Cover: Use of Carotid Endarterectomy in Five California Veterans Administration Medical Centers

Use of Carotid Endarterectomy in Five California Veterans Administration Medical Centers

Published 1991

by Nancy J. Merrick, Robert H. Brook, Arlene Fink, David Solomon

Download

Download Free Electronic Document

FormatFile SizeNotes
PDF file 0.5 MB

Use Adobe Acrobat Reader version 10 or higher for the best experience.

Purchase

Purchase Print Copy

 Format Price
Add to Cart Paperback5 pages $20.00

Although carotid endarterectomy is a controversial and frequently performed surgical procedure, little is known about the clinical appropriateness of its use in actual practice. Are the majority of procedures performed for highly accepted clinical reasons? The authors studied the clinical appropriateness of 107 procedures performed on 95 patients in 1981 in five Veterans Administration teaching medical centers. Standards for judging appropriate use were based on the recommendations of a multidisciplinary panel of nine physicians. Fifty-five percent of the procedures studied were judged clearly appropriate, 32 percent equivocal, and 13 percent clearly inappropriate. The rate of serious operative complications was 5.6 percent. These results suggest that carotid endarterectomy is overutilized within at least some segments of the Veterans Administration population.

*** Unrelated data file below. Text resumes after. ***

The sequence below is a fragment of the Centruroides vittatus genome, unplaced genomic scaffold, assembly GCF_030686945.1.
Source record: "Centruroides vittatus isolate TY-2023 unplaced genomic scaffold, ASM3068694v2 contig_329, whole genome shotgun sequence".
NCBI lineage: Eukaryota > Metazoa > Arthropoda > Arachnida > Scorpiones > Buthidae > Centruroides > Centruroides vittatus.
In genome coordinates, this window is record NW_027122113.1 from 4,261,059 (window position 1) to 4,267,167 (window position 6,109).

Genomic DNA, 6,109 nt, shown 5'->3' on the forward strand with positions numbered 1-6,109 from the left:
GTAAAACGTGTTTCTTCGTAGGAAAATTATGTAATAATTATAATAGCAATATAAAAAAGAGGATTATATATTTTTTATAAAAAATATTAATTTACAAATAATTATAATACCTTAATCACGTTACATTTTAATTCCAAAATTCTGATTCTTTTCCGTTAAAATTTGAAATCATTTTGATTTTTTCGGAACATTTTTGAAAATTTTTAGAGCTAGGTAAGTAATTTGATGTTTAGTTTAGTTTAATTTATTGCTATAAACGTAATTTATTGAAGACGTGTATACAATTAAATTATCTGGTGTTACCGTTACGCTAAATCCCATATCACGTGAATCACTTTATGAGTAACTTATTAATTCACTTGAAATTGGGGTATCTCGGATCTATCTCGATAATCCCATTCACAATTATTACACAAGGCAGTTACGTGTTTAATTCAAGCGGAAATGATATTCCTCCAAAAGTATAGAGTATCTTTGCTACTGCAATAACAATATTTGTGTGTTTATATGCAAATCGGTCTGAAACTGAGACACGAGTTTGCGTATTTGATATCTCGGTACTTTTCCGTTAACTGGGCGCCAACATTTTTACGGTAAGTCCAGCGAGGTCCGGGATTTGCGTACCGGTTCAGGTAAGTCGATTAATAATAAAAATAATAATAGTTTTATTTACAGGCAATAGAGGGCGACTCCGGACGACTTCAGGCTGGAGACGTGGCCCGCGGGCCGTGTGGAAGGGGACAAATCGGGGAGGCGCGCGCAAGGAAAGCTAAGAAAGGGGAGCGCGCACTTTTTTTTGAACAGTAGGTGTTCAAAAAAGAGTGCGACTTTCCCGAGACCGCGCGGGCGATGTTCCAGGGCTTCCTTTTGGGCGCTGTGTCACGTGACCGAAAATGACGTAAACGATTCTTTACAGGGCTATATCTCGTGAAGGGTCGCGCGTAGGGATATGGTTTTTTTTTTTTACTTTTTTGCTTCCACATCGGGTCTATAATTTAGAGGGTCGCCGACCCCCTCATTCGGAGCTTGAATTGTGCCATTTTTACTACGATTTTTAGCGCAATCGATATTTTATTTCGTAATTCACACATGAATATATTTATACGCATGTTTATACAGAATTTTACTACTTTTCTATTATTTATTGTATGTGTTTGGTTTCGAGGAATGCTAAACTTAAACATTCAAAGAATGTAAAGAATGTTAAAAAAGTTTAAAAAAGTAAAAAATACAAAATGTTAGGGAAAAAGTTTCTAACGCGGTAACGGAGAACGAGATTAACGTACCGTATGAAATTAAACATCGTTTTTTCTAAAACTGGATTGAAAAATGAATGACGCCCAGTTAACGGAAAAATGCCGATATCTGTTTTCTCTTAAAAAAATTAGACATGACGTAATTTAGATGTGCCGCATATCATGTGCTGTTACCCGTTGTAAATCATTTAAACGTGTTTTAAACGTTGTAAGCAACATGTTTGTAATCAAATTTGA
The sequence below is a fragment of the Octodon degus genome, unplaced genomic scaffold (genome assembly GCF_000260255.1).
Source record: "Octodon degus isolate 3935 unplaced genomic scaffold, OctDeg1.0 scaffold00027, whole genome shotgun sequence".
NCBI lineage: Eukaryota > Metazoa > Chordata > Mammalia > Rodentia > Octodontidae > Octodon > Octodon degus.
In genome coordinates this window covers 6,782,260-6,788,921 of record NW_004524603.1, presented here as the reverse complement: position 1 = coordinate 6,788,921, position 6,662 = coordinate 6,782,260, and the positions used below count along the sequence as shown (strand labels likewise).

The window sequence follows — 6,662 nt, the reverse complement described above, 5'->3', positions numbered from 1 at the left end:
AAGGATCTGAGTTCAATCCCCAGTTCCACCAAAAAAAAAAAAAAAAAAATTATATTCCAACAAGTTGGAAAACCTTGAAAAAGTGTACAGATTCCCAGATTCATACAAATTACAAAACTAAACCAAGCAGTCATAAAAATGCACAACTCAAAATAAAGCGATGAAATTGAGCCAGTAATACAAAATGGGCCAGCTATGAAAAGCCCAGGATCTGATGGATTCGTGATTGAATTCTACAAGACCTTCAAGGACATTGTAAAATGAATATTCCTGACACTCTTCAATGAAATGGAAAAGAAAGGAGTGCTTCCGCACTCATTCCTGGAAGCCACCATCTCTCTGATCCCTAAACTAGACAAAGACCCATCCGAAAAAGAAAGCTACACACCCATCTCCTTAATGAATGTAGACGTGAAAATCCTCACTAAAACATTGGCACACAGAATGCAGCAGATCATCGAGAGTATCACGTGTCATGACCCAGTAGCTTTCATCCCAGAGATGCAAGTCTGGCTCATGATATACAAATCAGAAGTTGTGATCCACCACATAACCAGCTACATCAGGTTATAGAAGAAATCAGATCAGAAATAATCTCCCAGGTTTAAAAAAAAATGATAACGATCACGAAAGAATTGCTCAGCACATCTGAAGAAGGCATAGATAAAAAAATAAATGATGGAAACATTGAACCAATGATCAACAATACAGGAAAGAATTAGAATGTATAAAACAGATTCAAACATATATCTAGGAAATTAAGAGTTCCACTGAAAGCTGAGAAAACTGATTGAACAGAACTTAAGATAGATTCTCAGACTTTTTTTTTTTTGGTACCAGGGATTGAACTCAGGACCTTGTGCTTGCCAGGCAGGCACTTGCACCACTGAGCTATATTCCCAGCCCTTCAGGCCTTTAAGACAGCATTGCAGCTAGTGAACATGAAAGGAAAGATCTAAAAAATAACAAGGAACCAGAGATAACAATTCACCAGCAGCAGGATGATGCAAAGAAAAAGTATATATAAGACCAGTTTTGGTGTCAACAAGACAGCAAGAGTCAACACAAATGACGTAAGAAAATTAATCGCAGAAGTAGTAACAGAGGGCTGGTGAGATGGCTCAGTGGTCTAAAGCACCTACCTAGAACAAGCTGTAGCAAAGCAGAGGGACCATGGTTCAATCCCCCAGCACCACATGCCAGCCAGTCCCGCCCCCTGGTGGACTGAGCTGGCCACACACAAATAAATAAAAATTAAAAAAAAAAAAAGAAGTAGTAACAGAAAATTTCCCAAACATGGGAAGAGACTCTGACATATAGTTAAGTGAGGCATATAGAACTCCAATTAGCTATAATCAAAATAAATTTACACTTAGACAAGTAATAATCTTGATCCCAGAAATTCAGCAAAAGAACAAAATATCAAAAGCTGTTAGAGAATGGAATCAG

This report is part of the RAND note series. The note was a product of RAND from 1979 to 1993 that reported other outputs of sponsored research for general distribution.

This document and trademark(s) contained herein are protected by law. This representation of RAND intellectual property is provided for noncommercial use only. Unauthorized posting of this publication online is prohibited; linking directly to this product page is encouraged. Permission is required from RAND to reproduce, or reuse in another form, any of its research documents for commercial purposes. For information on reprint and reuse permissions, please visit www.rand.org/pubs/permissions.

RAND is a nonprofit institution that helps improve policy and decisionmaking through research and analysis. RAND's publications do not necessarily reflect the opinions of its research clients and sponsors.